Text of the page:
“The coal and gas sectors will ensure secure and affordable energy supplies as economies make the move to clean energy sources as quickly as possible. The government understands that natural gas is the ally of renewable energy and will support the addition of more intermittent energy sources.”

King said that the federal government would take ''whatever steps were needed'' to avoid a gas shortage in Australia, and would work to balance meeting domestic energy needs with liquefied natural gas (LNG) producer’s contractual obligations.

“We want to work with gas and LNG producers in Australia to secure industry-led solutions,” she said.

King said that the federal government was also committed to working with the governments of the states and territories, who were responsible for regulating gas supply in their respective jurisdictions, and used the address to call on the Queensland government to consider releasing even more acreage under its domestic gas reservation condition.

“Ultimately, the best solution to the tight domestic and international gas markets is to boost supply. The Queensland gas industry is doing the heavy lifting to ensure there is adequate supply in the two most populous states in the nation. I know that the Queensland gas industry is working hard to boost supply, while supply elsewhere is in rapid decline.”

Meanwhile King noted that Australia’s critical minerals supply would increasingly play a major role in the world’s transition to renewable energy, and would underpin nearly every key technology which will support the transition.

“Global demand for these minerals is rapidly accelerating, driven by global decarbonisation efforts, and growth in demand for electronic, communication and military technologies. In fact, the International Energy Agency (IEA) forecasts a doubling of minerals required for clean energy technologies globally by 2040. 

“In particular, the relative demand for growth is particularly high in battery-related minerals,” said King.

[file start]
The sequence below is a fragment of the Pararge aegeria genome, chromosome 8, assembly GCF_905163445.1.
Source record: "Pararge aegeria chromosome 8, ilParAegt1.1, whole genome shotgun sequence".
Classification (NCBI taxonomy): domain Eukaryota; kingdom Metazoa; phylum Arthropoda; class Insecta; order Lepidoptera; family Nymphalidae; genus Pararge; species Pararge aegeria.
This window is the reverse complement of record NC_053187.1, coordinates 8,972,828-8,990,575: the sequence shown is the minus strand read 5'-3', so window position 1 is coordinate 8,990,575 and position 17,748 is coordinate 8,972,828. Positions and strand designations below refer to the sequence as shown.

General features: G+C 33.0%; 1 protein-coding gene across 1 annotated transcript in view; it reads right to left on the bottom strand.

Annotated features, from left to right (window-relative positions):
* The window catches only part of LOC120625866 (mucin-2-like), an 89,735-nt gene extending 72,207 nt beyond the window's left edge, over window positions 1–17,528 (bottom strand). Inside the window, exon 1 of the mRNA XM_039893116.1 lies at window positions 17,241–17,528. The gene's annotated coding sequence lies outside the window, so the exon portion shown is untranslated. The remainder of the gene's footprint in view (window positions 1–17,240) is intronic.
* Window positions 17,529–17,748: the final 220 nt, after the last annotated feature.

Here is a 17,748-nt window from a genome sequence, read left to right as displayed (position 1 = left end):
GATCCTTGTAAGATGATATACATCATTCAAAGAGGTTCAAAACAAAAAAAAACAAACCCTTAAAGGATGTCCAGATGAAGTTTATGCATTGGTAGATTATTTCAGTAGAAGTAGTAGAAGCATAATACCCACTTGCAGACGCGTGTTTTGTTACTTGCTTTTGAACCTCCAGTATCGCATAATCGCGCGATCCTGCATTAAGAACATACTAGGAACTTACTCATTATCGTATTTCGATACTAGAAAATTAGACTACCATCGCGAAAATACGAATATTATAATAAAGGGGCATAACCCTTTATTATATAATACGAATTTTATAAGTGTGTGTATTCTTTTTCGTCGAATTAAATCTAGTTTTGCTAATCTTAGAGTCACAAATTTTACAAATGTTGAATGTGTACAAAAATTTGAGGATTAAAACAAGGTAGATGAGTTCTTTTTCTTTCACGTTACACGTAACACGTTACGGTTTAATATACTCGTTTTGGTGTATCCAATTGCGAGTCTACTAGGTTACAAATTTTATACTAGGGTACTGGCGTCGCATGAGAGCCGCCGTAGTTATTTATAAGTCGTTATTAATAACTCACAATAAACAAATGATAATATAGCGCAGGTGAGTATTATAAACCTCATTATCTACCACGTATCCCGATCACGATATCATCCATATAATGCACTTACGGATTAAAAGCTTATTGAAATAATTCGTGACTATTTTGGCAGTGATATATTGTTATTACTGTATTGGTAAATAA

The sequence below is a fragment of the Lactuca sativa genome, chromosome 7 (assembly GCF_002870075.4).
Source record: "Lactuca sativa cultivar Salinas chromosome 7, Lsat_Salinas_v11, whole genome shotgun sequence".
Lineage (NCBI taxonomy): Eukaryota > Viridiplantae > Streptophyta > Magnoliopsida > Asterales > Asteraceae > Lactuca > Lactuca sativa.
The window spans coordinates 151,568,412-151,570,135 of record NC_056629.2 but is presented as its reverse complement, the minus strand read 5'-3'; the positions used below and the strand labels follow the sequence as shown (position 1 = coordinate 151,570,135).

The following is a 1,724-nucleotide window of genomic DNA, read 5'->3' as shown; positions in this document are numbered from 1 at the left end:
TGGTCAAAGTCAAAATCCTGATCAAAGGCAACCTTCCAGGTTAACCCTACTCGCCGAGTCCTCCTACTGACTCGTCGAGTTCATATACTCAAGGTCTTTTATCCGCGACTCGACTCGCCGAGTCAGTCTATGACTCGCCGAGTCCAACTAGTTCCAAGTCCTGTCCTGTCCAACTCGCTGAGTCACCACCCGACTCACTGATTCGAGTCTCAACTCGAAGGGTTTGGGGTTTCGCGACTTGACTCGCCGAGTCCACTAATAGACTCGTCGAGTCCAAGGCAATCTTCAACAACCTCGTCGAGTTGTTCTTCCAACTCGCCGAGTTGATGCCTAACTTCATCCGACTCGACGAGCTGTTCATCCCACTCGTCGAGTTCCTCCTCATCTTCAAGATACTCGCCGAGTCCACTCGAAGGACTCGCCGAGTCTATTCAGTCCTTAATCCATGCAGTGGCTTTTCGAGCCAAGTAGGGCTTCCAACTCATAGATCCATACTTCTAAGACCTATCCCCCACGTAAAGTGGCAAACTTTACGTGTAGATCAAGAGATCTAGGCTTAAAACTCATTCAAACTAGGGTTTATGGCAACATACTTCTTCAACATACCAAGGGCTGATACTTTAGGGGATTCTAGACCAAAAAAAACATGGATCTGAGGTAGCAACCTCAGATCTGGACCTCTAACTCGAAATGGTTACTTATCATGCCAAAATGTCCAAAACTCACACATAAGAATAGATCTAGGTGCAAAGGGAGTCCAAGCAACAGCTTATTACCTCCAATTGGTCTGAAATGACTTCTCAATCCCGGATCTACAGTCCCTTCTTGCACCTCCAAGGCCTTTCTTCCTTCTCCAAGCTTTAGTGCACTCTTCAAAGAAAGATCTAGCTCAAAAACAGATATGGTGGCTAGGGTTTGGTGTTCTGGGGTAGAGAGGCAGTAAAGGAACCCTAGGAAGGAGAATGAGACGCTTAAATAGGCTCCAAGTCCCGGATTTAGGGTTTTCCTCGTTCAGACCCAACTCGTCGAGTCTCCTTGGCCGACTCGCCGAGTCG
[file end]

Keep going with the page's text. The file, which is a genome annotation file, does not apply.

She pointed out that electric vehicles and battery storage would account for about half of the mineral demand growth from clean energy technologies over the next two decades, with the IEA predicting that to meet all the decarbonisation and electric vehicle ambitions of national governments, a further 60 lithium mines will be required by 2030.

“The demand for lithium is also reflected in the astonishing growth of lithium prices which, according to Bloomberg, averaged over $4 650/t in July 2022, a more than sevenfold increase compared to average prices over 2019.

“With this growth in mind, we find ourselves in an enviable position. Australia boasts some of the richest deposits of critical mineral reserves in the world. 

“For instance, we have the world’s largest resources of rutile, zircon and tantalum. And our resources of critical minerals like antimony, cobalt, lithium, manganese ore, niobium, tungsten and vanadium, rank in the top five globally. This presents us with an unmissable opportunity,” King said.

“Our critical minerals sector has the potential to make a major contribution to meeting and diversifying major global supply chains. This will expand our export base, especially to regional and remote areas of the country, including here in Queensland.

“That’s why the government is positioning Australia to be a world leader in exploration, extraction, production and processing of critical minerals. 

“We have countless opportunities, not only because of our significant resources reserves, but also due to a number of highly prospective projects that can leverage our mining equipment, technology and services expertise and talent. We also have some of the most robust environmental and labour practices in the world, producing world-class sustainable resources. 

“This provides a point of difference and a competitive edge for our resource producers. We will work to showcase these credentials to our trading partners to ensure Australia is a supplier of choice because of its ethically produced and sustainable resources,” King added.

Edited by Creamer Media Reporter